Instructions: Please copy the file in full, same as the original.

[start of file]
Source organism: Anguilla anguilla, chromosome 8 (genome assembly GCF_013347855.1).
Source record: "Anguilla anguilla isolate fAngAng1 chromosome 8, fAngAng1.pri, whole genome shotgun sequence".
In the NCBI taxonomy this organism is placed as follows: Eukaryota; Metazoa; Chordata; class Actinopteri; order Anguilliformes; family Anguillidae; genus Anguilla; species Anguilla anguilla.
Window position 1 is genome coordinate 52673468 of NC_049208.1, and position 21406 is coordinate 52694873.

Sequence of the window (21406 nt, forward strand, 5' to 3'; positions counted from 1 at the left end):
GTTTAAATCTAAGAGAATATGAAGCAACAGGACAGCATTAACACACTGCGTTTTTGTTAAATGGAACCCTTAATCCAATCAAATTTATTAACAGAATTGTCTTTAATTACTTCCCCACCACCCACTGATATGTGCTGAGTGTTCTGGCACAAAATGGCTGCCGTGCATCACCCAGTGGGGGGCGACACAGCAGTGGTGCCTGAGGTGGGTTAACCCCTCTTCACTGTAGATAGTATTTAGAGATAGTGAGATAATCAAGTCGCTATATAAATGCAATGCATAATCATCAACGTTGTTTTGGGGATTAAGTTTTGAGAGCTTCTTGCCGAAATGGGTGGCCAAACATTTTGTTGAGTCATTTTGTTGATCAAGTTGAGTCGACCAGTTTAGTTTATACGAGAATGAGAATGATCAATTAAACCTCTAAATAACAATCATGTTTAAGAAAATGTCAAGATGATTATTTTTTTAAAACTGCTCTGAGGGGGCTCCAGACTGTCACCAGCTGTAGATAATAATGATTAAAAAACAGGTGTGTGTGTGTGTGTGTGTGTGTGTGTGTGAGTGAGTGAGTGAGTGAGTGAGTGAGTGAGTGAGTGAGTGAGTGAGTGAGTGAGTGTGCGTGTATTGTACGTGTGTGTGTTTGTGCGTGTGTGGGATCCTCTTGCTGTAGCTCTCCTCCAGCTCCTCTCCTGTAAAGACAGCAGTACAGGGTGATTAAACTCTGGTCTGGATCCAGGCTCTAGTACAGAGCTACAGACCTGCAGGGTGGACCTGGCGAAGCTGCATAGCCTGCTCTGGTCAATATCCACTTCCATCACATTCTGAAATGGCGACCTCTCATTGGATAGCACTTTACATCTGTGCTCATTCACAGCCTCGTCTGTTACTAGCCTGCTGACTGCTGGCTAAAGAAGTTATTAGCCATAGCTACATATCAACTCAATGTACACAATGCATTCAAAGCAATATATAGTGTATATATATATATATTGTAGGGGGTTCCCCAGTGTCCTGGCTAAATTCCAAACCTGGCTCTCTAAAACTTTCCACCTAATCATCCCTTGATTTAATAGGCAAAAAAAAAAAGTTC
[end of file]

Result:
Source organism: Anguilla anguilla, chromosome 8 (genome assembly GCF_013347855.1).
Source record: "Anguilla anguilla isolate fAngAng1 chromosome 8, fAngAng1.pri, whole genome shotgun sequence".
In the NCBI taxonomy this organism is placed as follows: Eukaryota; Metazoa; Chordata; class Actinopteri; order Anguilliformes; family Anguillidae; genus Anguilla; species Anguilla anguilla.
Window position 1 is genome coordinate 52673468 of NC_049208.1, and position 21406 is coordinate 52694873.

Sequence of the window (21406 nt, forward strand, 5' to 3'; positions counted from 1 at the left end):
GTTTAAATCTAAGAGAATATGAAGCAACAGGACAGCATTAACACACTGCGTTTTTGTTAAATGGAACCCTTAATCCAATCAAATTTATTAACAGAATTGTCTTTAATTACTTCCCCACCACCCACTGATATGTGCTGAGTGTTCTGGCACAAAATGGCTGCCGTGCATCACCCAGTGGGGGGCGACACAGCAGTGGTGCCTGAGGTGGGTTAACCCCTCTTCACTGTAGATAGTATTTAGAGATAGTGAGATAATCAAGTCGCTATATAAATGCAATGCATAATCATCAACGTTGTTTTGGGGATTAAGTTTTGAGAGCTTCTTGCCGAAATGGGTGGCCAAACATTTTGTTGAGTCATTTTGTTGATCAAGTTGAGTCGACCAGTTTAGTTTATACGAGAATGAGAATGATCAATTAAACCTCTAAATAACAATCATGTTTAAGAAAATGTCAAGATGATTATTTTTTTAAAACTGCTCTGAGGGGGCTCCAGACTGTCACCAGCTGTAGATAATAATGATTAAAAAACAGGTGTGTGTGTGTGTGTGTGTGTGTGTGTGTGAGTGAGTGAGTGAGTGAGTGAGTGAGTGAGTGAGTGAGTGAGTGAGTGAGTGAGTGTGCGTGTATTGTACGTGTGTGTGTTTGTGCGTGTGTGGGATCCTCTTGCTGTAGCTCTCCTCCAGCTCCTCTCCTGTAAAGACAGCAGTACAGGGTGATTAAACTCTGGTCTGGATCCAGGCTCTAGTACAGAGCTACAGACCTGCAGGGTGGACCTGGCGAAGCTGCATAGCCTGCTCTGGTCAATATCCACTTCCATCACATTCTGAAATGGCGACCTCTCATTGGATAGCACTTTACATCTGTGCTCATTCACAGCCTCGTCTGTTACTAGCCTGCTGACTGCTGGCTAAAGAAGTTATTAGCCATAGCTACATATCAACTCAATGTACACAATGCATTCAAAGCAATATATAGTGTATATATATATATATTGTAGGGGGTTCCCCAGTGTCCTGGCTAAATTCCAAACCTGGCTCTCTAAAACTTTCCACCTAATCATCCCTTGATTTAATAGGCAAAAAAAAAAAGTTC